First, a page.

My project focused mostly on disabled people but it was mix of everything. In addition to this activity me and other volunteers were teaching English in one school, taking part in meetings with politics, hosting language exchange, working in the office and many many more one-shot actions. What I really want to share with you is my experience of disabled people’s attitude, which I was happy to came across especially in cafeteria I was working. Cafe Down is small cafeteria in the centre of Ankara. Almost all of staff has mental disabilities, not to mention nobody speaks English there so communication was a challenge. Many times we didn’t understand what they want us to do and they didn’t understand what we need. However, despite that everyone were so thrilled that we’re there. We weren’t able to give them much, just a little help in cleaning dishes or making tea, we couldn’t give them even a small talk but that didn’t matter. All we could give and all they needed was our time. Time spent together meant everything. How wonderful philosophy; everyone, no matter of age, religion, country, education is able to give and receive time and that’s enough. Disabled people taught me that I don’t need anything more from people that are willing to see me. It’s like disability opens their eyes for this simple truth that I can’t see. That’s of course not everything I learned during my EVS. But what I find important is the fact that not everything I learned was so beautiful as the lesson above. I found out that what I considered my strength isn’t this strong as I thought. I found out about my new flaws. Everyone before my EVS told me that it would be the greatest experience in my entire life. Everyone said that travelling is so amazing. I blindly believed in all this stuff without any thought and that was my bad. During the journey bad things happened too. And it wasn’t like excitement all the time, I faced everyday’s life and even boredom there. It was my first real journey abroad and the first time I really felt like foreign somewhere, so it was a surprise to find out that there’s something beyond all this great adventures that people always talking about when giving you speech about their travels.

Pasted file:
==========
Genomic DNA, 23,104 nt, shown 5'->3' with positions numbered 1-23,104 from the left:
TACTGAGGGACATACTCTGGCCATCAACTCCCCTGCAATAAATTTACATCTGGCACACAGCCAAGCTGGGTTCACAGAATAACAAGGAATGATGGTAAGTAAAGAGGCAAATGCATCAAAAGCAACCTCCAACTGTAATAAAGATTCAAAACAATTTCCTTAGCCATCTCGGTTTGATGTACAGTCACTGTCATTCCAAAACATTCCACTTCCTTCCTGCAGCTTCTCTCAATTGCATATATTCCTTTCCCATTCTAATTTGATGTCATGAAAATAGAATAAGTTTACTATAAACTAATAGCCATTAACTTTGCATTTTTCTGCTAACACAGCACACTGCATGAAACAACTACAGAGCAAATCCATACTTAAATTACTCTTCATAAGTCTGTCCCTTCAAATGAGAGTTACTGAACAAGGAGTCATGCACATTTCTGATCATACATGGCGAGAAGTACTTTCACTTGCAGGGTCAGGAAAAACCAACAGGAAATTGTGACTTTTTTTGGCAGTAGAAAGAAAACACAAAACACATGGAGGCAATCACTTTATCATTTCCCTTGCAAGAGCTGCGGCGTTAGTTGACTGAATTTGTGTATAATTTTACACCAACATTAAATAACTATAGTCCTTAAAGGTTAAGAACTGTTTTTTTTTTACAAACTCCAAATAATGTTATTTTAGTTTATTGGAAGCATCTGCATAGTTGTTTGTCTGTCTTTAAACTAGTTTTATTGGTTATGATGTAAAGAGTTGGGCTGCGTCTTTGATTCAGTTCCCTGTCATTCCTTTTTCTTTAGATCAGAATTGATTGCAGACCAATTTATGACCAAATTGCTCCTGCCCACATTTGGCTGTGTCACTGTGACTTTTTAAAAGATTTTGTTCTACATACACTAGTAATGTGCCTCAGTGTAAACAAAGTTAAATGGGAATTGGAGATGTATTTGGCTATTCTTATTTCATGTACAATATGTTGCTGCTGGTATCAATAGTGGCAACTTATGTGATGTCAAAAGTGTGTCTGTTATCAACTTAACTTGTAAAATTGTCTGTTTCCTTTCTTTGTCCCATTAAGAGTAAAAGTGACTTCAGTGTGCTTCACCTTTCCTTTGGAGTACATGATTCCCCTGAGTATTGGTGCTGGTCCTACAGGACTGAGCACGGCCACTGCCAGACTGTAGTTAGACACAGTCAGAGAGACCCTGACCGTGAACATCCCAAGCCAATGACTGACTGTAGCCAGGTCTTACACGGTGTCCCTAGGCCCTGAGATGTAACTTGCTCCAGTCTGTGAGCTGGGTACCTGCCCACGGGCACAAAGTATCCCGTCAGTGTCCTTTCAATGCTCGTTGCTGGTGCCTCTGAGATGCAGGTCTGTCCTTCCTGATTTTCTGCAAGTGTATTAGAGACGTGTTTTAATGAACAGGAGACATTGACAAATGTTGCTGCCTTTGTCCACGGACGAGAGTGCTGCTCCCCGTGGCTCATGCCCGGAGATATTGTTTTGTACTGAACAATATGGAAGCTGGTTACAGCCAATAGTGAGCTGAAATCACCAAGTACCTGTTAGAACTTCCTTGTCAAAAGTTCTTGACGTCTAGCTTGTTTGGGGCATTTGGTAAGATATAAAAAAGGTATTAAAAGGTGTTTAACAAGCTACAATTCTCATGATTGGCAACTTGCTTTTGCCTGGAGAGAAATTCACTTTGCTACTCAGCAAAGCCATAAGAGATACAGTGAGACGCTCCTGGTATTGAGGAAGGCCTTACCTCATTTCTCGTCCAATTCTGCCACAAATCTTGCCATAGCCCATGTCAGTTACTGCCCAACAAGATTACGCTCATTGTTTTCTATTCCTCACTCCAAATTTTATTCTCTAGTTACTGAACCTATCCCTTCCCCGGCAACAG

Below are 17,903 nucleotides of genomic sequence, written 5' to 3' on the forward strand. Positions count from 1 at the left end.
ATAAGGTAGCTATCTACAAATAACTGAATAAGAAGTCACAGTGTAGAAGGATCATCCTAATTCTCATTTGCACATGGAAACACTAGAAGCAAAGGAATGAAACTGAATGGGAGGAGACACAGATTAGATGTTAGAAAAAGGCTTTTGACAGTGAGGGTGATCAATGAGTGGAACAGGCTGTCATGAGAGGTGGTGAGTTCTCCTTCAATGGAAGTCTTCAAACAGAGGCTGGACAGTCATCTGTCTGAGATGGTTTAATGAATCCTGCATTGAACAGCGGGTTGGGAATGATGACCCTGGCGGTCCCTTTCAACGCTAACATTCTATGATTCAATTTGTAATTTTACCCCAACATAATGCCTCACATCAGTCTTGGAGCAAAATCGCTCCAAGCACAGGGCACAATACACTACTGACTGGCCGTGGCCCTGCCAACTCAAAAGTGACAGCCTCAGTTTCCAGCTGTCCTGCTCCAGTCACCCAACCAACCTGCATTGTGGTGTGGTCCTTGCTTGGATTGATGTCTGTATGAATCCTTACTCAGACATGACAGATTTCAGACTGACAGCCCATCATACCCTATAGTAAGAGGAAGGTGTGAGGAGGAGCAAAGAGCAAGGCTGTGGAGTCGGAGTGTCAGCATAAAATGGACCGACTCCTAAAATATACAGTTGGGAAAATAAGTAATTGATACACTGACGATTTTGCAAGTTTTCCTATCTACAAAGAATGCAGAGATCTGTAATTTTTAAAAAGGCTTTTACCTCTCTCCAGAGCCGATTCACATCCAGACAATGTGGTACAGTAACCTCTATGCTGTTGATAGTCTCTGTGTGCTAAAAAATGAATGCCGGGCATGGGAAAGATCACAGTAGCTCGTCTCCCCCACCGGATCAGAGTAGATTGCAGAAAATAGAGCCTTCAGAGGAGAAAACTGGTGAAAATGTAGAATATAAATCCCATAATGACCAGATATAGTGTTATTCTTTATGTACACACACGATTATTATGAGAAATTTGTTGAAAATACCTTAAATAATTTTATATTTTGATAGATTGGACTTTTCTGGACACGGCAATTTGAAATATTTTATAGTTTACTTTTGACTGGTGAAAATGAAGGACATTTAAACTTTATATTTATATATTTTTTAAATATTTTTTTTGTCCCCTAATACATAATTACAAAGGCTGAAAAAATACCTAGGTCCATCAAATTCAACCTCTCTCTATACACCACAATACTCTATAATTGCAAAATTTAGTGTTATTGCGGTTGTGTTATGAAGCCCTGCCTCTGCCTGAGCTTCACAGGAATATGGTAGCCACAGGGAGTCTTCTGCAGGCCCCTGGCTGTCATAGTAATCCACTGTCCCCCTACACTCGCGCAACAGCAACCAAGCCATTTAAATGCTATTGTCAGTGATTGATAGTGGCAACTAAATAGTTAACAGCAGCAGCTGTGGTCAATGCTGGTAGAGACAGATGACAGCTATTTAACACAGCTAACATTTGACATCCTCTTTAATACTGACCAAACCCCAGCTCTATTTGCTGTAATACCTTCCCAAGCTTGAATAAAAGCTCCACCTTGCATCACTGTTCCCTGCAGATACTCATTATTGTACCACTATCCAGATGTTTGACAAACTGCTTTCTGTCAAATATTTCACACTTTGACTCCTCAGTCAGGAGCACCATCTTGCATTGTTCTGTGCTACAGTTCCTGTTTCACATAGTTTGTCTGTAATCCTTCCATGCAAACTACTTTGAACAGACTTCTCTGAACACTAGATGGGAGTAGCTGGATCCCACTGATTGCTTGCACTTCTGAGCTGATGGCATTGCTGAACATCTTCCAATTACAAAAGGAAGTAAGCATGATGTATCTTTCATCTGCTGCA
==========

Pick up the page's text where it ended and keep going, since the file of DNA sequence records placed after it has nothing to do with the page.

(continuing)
Okay, I’ve got probably little too deep into this but I really hope that my experience and words will be helpful for someone who’s not sure whether to make EVS or not. For me it was worth it, even if I learned there that I did it because of social pressure and travelling is not for me. Now I know that everyone is different and I don’t have to feel about something the same way most people feel. It’s a surprise that it took all of this for me to finally get to know that. Take care and see you somewhere somehow!